Find interesting and quirky statistics regarding national celebrations and major events.
Listen to audio files on fun facts, historical figures, and celebrations of the month.
Find media toolkits, advisories, and all the latest Census news.
See what's coming up in releases and reports.
ZIP Code Tabulation Areas (ZCTAs) are approximate area representations of U.S. Postal Service (USPS) five-digit ZIP Code service areas that the Census Bureau creates using whole blocks to present statistical data from censuses and surveys. The Census Bureau defines ZCTAs by allocating each block that contains addresses to a single ZCTA, usually to the ZCTA that reflects the most frequently occurring ZIP Code for the addresses within that tabulation block. Blocks that do not contain addresses but are completely surrounded by a single ZCTA (enclaves) are assigned to the surrounding ZCTA; those surrounded by multiple ZCTAs will be added to a single ZCTA based on limited buffering performed between multiple ZCTAs. The Census Bureau identifies five-digit ZCTAs using a five-character numeric code that represents the most frequently occurring USPS ZIP Code within that ZCTA, and this code may contain leading zeros.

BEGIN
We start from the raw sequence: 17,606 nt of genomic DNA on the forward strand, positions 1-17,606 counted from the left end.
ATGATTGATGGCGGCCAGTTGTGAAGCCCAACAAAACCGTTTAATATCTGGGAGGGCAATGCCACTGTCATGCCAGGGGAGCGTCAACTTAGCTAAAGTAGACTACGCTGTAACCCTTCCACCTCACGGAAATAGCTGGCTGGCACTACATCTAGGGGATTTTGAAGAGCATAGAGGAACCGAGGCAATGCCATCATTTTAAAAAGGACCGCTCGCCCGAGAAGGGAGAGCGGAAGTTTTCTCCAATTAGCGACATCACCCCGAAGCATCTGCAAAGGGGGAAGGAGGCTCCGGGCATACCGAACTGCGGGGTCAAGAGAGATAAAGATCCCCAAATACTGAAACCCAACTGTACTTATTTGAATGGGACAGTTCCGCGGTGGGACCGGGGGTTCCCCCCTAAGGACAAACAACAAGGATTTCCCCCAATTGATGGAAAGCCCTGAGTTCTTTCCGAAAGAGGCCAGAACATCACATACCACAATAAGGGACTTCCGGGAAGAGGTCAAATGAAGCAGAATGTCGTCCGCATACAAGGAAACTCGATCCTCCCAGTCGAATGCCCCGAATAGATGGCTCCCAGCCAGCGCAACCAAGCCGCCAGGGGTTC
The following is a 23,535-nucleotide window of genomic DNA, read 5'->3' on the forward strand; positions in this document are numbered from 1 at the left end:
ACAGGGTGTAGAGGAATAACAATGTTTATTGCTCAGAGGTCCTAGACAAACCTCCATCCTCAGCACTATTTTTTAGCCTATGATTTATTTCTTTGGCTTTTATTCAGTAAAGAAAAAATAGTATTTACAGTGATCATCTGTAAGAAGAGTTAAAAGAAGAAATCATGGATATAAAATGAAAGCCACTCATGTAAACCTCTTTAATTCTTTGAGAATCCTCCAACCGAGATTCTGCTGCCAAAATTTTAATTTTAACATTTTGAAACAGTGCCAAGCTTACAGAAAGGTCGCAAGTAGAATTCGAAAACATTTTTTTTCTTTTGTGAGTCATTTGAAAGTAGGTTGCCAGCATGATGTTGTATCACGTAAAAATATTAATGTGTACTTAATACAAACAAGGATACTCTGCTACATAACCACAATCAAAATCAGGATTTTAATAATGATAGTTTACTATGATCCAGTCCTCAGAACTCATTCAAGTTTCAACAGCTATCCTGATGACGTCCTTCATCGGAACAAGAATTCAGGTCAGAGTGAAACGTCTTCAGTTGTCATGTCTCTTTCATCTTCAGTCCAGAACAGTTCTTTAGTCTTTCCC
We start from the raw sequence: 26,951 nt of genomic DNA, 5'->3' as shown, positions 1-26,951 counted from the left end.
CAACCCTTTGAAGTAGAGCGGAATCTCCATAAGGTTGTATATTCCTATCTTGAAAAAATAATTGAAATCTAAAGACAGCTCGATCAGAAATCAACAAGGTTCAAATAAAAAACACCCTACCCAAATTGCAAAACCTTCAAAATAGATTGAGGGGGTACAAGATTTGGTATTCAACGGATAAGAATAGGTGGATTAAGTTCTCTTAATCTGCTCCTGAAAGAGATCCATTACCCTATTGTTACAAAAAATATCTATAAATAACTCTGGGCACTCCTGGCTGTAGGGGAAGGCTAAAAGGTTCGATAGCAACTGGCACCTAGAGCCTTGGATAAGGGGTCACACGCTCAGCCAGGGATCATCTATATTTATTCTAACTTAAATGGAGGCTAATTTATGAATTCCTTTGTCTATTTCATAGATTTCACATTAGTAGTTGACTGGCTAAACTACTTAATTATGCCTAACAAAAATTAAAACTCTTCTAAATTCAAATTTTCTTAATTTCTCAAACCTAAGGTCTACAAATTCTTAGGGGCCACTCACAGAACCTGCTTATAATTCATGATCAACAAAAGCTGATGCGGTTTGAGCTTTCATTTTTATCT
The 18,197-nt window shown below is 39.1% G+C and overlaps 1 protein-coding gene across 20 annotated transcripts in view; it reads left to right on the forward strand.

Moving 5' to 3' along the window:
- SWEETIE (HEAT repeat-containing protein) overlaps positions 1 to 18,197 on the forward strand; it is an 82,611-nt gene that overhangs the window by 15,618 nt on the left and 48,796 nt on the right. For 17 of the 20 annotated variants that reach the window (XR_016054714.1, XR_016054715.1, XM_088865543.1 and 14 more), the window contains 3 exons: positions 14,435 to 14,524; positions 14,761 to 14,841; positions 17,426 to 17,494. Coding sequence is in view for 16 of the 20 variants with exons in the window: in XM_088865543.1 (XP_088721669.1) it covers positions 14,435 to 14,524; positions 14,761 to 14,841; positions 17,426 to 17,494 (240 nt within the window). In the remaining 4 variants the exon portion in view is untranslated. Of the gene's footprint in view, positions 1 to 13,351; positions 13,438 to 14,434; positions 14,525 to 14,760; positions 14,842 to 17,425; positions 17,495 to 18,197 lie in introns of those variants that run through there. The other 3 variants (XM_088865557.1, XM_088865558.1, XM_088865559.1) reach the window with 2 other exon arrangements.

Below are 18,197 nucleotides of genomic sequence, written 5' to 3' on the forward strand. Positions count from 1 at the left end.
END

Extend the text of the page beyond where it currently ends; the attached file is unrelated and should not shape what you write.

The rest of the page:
There are significant changes to the 2010 ZCTA delineation from that used in 2000. Coverage was extended to include the Island Areas for 2010 so that the United States, Puerto Rico, and the Island Areas have ZCTAs. Unlike 2000, when areas that could not be assigned to a ZCTA were given a generic code ending in "XX" (land area) or "HH" (water area), for 2010 there is no universal coverage by ZCTAs, and only legitimate five-digit areas are defined. The 2010 ZCTAs will better represent the actual Zip Code service areas because the Census Bureau initiated a process before creation of 2010 blocks to add block boundaries that split polygons with large numbers of addresses using different ZIP Codes.
Data users should not use ZCTAs to identify the official USPS ZIP Code for mail delivery. The USPS makes periodic changes to ZIP Codes to support more efficient mail delivery. The ZCTAs process used primarily residential addresses and was biased towards ZIP Codes used for city-style mail delivery, thus there may be ZIP Codes that are primarily nonresidential or boxes only that may not have a corresponding ZCTA.